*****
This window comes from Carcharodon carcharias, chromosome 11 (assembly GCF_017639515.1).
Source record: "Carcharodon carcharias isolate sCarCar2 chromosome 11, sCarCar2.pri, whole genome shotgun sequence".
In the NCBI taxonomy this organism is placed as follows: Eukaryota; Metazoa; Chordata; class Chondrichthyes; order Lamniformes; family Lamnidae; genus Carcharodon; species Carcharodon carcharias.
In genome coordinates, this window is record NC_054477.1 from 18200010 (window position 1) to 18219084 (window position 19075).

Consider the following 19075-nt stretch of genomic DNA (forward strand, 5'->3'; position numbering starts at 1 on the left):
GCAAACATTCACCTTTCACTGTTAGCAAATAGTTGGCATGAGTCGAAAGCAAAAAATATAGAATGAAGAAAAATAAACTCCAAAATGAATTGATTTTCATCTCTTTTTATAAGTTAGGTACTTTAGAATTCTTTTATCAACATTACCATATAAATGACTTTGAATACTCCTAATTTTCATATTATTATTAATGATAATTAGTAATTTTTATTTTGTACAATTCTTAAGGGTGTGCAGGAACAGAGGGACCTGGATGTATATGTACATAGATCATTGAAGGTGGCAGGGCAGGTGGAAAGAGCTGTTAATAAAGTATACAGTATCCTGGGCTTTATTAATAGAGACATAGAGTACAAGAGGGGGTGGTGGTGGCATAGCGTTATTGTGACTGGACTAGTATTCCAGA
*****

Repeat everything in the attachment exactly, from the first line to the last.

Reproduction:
This window comes from Carcharodon carcharias, chromosome 11 (assembly GCF_017639515.1).
Source record: "Carcharodon carcharias isolate sCarCar2 chromosome 11, sCarCar2.pri, whole genome shotgun sequence".
In the NCBI taxonomy this organism is placed as follows: Eukaryota; Metazoa; Chordata; class Chondrichthyes; order Lamniformes; family Lamnidae; genus Carcharodon; species Carcharodon carcharias.
In genome coordinates, this window is record NC_054477.1 from 18200010 (window position 1) to 18219084 (window position 19075).

Consider the following 19075-nt stretch of genomic DNA (forward strand, 5'->3'; position numbering starts at 1 on the left):
GCAAACATTCACCTTTCACTGTTAGCAAATAGTTGGCATGAGTCGAAAGCAAAAAATATAGAATGAAGAAAAATAAACTCCAAAATGAATTGATTTTCATCTCTTTTTATAAGTTAGGTACTTTAGAATTCTTTTATCAACATTACCATATAAATGACTTTGAATACTCCTAATTTTCATATTATTATTAATGATAATTAGTAATTTTTATTTTGTACAATTCTTAAGGGTGTGCAGGAACAGAGGGACCTGGATGTATATGTACATAGATCATTGAAGGTGGCAGGGCAGGTGGAAAGAGCTGTTAATAAAGTATACAGTATCCTGGGCTTTATTAATAGAGACATAGAGTACAAGAGGGGGTGGTGGTGGCATAGCGTTATTGTGACTGGACTAGTATTCCAGA